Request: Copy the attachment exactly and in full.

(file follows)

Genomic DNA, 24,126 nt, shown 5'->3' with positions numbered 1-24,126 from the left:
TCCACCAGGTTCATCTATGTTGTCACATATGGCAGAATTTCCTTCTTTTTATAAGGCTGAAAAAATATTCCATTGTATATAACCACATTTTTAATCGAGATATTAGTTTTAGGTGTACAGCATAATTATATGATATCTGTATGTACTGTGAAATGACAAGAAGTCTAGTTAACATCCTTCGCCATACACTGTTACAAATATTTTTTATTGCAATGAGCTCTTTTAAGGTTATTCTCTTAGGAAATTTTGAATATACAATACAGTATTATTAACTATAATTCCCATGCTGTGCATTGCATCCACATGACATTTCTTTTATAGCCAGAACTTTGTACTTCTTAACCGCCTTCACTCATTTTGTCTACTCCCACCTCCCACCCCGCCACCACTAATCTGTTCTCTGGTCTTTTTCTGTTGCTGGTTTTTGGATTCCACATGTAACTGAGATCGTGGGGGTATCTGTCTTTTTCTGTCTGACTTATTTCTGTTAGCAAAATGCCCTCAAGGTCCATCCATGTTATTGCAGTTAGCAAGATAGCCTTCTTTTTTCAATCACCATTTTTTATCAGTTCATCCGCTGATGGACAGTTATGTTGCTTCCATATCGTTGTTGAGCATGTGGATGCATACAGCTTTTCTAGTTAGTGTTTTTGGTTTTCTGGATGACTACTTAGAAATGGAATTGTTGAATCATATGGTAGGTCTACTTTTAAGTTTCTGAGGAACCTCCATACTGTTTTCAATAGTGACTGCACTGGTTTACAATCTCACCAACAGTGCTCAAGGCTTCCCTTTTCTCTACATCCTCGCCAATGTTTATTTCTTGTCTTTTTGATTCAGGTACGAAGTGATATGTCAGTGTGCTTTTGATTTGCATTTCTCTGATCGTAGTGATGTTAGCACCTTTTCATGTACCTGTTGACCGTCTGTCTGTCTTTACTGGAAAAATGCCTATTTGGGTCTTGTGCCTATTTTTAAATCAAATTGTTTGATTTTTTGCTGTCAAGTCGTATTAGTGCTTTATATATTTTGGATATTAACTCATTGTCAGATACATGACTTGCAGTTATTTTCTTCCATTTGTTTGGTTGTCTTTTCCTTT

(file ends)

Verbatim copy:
Genomic DNA, 24,126 nt, shown 5'->3' with positions numbered 1-24,126 from the left:
TCCACCAGGTTCATCTATGTTGTCACATATGGCAGAATTTCCTTCTTTTTATAAGGCTGAAAAAATATTCCATTGTATATAACCACATTTTTAATCGAGATATTAGTTTTAGGTGTACAGCATAATTATATGATATCTGTATGTACTGTGAAATGACAAGAAGTCTAGTTAACATCCTTCGCCATACACTGTTACAAATATTTTTTATTGCAATGAGCTCTTTTAAGGTTATTCTCTTAGGAAATTTTGAATATACAATACAGTATTATTAACTATAATTCCCATGCTGTGCATTGCATCCACATGACATTTCTTTTATAGCCAGAACTTTGTACTTCTTAACCGCCTTCACTCATTTTGTCTACTCCCACCTCCCACCCCGCCACCACTAATCTGTTCTCTGGTCTTTTTCTGTTGCTGGTTTTTGGATTCCACATGTAACTGAGATCGTGGGGGTATCTGTCTTTTTCTGTCTGACTTATTTCTGTTAGCAAAATGCCCTCAAGGTCCATCCATGTTATTGCAGTTAGCAAGATAGCCTTCTTTTTTCAATCACCATTTTTTATCAGTTCATCCGCTGATGGACAGTTATGTTGCTTCCATATCGTTGTTGAGCATGTGGATGCATACAGCTTTTCTAGTTAGTGTTTTTGGTTTTCTGGATGACTACTTAGAAATGGAATTGTTGAATCATATGGTAGGTCTACTTTTAAGTTTCTGAGGAACCTCCATACTGTTTTCAATAGTGACTGCACTGGTTTACAATCTCACCAACAGTGCTCAAGGCTTCCCTTTTCTCTACATCCTCGCCAATGTTTATTTCTTGTCTTTTTGATTCAGGTACGAAGTGATATGTCAGTGTGCTTTTGATTTGCATTTCTCTGATCGTAGTGATGTTAGCACCTTTTCATGTACCTGTTGACCGTCTGTCTGTCTTTACTGGAAAAATGCCTATTTGGGTCTTGTGCCTATTTTTAAATCAAATTGTTTGATTTTTTGCTGTCAAGTCGTATTAGTGCTTTATATATTTTGGATATTAACTCATTGTCAGATACATGACTTGCAGTTATTTTCTTCCATTTGTTTGGTTGTCTTTTCCTTT